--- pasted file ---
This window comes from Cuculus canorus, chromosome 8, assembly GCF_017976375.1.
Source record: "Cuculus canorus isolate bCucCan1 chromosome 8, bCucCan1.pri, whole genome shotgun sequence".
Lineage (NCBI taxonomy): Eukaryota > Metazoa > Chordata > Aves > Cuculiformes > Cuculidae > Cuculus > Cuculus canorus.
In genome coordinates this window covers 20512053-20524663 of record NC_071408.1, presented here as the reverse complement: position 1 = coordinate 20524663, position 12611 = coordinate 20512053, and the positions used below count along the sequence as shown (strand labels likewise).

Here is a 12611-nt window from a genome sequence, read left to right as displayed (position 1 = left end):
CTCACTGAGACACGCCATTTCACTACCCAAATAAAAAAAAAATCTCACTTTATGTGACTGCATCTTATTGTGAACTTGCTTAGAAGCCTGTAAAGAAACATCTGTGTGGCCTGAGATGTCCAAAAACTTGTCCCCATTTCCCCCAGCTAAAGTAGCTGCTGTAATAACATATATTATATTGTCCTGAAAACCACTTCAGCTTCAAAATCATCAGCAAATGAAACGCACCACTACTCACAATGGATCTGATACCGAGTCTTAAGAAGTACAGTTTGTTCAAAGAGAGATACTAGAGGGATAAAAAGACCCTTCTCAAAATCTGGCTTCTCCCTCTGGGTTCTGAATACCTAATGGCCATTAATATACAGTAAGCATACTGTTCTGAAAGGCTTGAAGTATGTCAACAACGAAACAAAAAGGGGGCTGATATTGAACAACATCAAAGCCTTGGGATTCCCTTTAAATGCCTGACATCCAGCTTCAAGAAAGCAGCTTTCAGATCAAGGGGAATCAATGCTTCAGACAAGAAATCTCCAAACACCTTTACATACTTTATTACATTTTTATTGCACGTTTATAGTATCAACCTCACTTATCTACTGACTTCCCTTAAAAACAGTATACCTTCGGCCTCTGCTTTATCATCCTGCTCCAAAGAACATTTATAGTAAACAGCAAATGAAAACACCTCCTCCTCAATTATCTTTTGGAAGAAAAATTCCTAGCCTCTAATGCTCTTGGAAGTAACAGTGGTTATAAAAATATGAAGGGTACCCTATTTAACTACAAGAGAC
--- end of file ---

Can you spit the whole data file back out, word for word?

This window comes from Cuculus canorus, chromosome 8, assembly GCF_017976375.1.
Source record: "Cuculus canorus isolate bCucCan1 chromosome 8, bCucCan1.pri, whole genome shotgun sequence".
Lineage (NCBI taxonomy): Eukaryota > Metazoa > Chordata > Aves > Cuculiformes > Cuculidae > Cuculus > Cuculus canorus.
In genome coordinates this window covers 20512053-20524663 of record NC_071408.1, presented here as the reverse complement: position 1 = coordinate 20524663, position 12611 = coordinate 20512053, and the positions used below count along the sequence as shown (strand labels likewise).

Here is a 12611-nt window from a genome sequence, read left to right as displayed (position 1 = left end):
CTCACTGAGACACGCCATTTCACTACCCAAATAAAAAAAAAATCTCACTTTATGTGACTGCATCTTATTGTGAACTTGCTTAGAAGCCTGTAAAGAAACATCTGTGTGGCCTGAGATGTCCAAAAACTTGTCCCCATTTCCCCCAGCTAAAGTAGCTGCTGTAATAACATATATTATATTGTCCTGAAAACCACTTCAGCTTCAAAATCATCAGCAAATGAAACGCACCACTACTCACAATGGATCTGATACCGAGTCTTAAGAAGTACAGTTTGTTCAAAGAGAGATACTAGAGGGATAAAAAGACCCTTCTCAAAATCTGGCTTCTCCCTCTGGGTTCTGAATACCTAATGGCCATTAATATACAGTAAGCATACTGTTCTGAAAGGCTTGAAGTATGTCAACAACGAAACAAAAAGGGGGCTGATATTGAACAACATCAAAGCCTTGGGATTCCCTTTAAATGCCTGACATCCAGCTTCAAGAAAGCAGCTTTCAGATCAAGGGGAATCAATGCTTCAGACAAGAAATCTCCAAACACCTTTACATACTTTATTACATTTTTATTGCACGTTTATAGTATCAACCTCACTTATCTACTGACTTCCCTTAAAAACAGTATACCTTCGGCCTCTGCTTTATCATCCTGCTCCAAAGAACATTTATAGTAAACAGCAAATGAAAACACCTCCTCCTCAATTATCTTTTGGAAGAAAAATTCCTAGCCTCTAATGCTCTTGGAAGTAACAGTGGTTATAAAAATATGAAGGGTACCCTATTTAACTACAAGAGAC